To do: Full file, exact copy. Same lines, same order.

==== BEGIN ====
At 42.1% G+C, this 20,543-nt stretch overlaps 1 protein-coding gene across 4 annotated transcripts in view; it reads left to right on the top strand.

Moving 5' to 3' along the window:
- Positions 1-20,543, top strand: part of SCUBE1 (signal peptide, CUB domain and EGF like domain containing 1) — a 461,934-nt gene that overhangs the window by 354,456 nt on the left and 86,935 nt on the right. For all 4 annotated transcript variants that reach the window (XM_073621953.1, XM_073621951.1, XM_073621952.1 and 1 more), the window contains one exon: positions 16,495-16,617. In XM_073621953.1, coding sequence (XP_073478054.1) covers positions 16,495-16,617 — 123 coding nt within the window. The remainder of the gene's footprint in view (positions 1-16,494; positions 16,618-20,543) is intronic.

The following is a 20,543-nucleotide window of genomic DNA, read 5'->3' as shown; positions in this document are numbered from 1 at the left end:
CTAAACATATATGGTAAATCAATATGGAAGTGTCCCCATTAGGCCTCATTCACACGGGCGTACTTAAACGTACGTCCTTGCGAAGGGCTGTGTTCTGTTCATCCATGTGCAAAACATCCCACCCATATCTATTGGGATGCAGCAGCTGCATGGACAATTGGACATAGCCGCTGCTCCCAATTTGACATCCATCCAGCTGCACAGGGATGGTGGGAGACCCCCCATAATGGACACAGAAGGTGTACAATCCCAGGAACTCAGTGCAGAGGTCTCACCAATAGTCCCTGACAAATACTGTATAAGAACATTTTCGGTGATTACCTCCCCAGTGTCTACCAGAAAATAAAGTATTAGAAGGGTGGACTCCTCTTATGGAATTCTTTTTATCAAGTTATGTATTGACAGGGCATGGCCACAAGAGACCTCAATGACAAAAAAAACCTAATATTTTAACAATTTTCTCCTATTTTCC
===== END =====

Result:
At 42.1% G+C, this 20,543-nt stretch overlaps 1 protein-coding gene across 4 annotated transcripts in view; it reads left to right on the top strand.

Moving 5' to 3' along the window:
- Positions 1-20,543, top strand: part of SCUBE1 (signal peptide, CUB domain and EGF like domain containing 1) — a 461,934-nt gene that overhangs the window by 354,456 nt on the left and 86,935 nt on the right. For all 4 annotated transcript variants that reach the window (XM_073621953.1, XM_073621951.1, XM_073621952.1 and 1 more), the window contains one exon: positions 16,495-16,617. In XM_073621953.1, coding sequence (XP_073478054.1) covers positions 16,495-16,617 — 123 coding nt within the window. The remainder of the gene's footprint in view (positions 1-16,494; positions 16,618-20,543) is intronic.

The following is a 20,543-nucleotide window of genomic DNA, read 5'->3' as shown; positions in this document are numbered from 1 at the left end:
CTAAACATATATGGTAAATCAATATGGAAGTGTCCCCATTAGGCCTCATTCACACGGGCGTACTTAAACGTACGTCCTTGCGAAGGGCTGTGTTCTGTTCATCCATGTGCAAAACATCCCACCCATATCTATTGGGATGCAGCAGCTGCATGGACAATTGGACATAGCCGCTGCTCCCAATTTGACATCCATCCAGCTGCACAGGGATGGTGGGAGACCCCCCATAATGGACACAGAAGGTGTACAATCCCAGGAACTCAGTGCAGAGGTCTCACCAATAGTCCCTGACAAATACTGTATAAGAACATTTTCGGTGATTACCTCCCCAGTGTCTACCAGAAAATAAAGTATTAGAAGGGTGGACTCCTCTTATGGAATTCTTTTTATCAAGTTATGTATTGACAGGGCATGGCCACAAGAGACCTCAATGACAAAAAAAACCTAATATTTTAACAATTTTCTCCTATTTTCC